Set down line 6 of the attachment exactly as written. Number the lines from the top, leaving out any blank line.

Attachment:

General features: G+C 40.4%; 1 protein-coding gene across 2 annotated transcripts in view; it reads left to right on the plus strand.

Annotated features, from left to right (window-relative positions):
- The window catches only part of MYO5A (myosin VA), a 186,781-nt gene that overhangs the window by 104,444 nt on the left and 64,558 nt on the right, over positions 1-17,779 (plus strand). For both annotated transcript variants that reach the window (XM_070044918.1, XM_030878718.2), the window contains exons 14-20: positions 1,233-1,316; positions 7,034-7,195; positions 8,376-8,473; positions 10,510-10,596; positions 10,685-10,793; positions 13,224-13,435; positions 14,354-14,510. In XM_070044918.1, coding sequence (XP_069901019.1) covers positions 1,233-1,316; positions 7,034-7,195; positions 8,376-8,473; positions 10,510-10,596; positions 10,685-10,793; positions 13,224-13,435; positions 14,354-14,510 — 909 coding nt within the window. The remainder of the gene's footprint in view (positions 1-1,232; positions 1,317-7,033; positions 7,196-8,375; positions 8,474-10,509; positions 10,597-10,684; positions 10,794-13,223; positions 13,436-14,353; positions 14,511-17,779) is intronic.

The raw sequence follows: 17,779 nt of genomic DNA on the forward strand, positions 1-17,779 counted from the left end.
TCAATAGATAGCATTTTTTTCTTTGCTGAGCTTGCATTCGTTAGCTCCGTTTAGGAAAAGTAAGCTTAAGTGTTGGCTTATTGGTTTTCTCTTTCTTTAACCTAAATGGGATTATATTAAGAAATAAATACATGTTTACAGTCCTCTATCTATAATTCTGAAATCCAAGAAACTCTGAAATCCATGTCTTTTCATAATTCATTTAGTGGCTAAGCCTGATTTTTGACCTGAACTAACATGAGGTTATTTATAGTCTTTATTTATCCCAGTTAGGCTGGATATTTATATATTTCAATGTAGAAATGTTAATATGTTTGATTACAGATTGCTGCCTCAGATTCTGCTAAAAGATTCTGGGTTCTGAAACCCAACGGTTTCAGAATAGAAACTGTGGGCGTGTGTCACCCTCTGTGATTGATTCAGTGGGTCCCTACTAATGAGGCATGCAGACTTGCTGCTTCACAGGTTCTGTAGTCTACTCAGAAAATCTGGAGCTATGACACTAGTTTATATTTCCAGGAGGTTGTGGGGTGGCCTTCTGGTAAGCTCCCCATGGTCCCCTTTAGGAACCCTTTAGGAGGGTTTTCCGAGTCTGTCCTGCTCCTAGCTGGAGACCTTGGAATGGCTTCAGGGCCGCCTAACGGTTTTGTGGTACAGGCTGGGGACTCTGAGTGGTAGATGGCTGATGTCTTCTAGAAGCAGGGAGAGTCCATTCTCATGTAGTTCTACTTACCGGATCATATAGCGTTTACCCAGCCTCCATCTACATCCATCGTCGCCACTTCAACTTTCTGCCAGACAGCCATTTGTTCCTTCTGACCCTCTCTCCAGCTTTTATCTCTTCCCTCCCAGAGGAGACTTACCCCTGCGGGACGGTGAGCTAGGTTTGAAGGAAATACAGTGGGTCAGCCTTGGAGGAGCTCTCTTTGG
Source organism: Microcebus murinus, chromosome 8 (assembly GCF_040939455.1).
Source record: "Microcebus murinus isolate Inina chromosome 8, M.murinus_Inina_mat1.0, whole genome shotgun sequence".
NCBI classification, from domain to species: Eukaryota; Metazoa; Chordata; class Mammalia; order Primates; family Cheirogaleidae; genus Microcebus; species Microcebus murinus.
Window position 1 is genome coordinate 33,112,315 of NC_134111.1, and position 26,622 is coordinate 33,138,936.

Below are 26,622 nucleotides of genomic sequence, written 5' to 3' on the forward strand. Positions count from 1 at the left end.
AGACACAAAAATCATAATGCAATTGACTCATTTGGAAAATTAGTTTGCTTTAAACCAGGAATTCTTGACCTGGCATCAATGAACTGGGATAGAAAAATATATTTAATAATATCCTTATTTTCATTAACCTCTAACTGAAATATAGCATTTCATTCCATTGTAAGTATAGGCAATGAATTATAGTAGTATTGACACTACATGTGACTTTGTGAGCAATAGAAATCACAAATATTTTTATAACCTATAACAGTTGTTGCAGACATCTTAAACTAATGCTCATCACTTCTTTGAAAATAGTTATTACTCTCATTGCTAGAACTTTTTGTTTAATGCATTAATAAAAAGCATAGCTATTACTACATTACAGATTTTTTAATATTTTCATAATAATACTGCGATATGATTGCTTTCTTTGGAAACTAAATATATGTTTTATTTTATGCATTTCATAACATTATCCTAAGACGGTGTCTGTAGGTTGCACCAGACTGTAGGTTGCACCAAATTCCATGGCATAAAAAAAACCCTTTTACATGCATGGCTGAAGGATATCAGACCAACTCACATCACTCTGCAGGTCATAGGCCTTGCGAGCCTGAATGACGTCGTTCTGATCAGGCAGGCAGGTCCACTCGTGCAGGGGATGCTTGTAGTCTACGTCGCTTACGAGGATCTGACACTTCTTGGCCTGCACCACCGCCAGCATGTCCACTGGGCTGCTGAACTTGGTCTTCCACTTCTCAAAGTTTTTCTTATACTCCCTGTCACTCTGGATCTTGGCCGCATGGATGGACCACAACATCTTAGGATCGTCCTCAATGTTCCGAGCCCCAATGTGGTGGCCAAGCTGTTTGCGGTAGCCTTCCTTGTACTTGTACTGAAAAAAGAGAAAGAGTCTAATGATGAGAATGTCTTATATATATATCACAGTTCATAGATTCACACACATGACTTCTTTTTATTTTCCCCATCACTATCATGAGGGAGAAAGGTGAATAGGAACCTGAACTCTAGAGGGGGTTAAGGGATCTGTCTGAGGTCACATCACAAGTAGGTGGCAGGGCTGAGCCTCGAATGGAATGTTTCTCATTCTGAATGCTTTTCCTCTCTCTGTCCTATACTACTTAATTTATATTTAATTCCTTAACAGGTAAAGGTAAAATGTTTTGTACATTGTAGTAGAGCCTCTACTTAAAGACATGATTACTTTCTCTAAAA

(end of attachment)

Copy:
Source organism: Microcebus murinus, chromosome 8 (assembly GCF_040939455.1).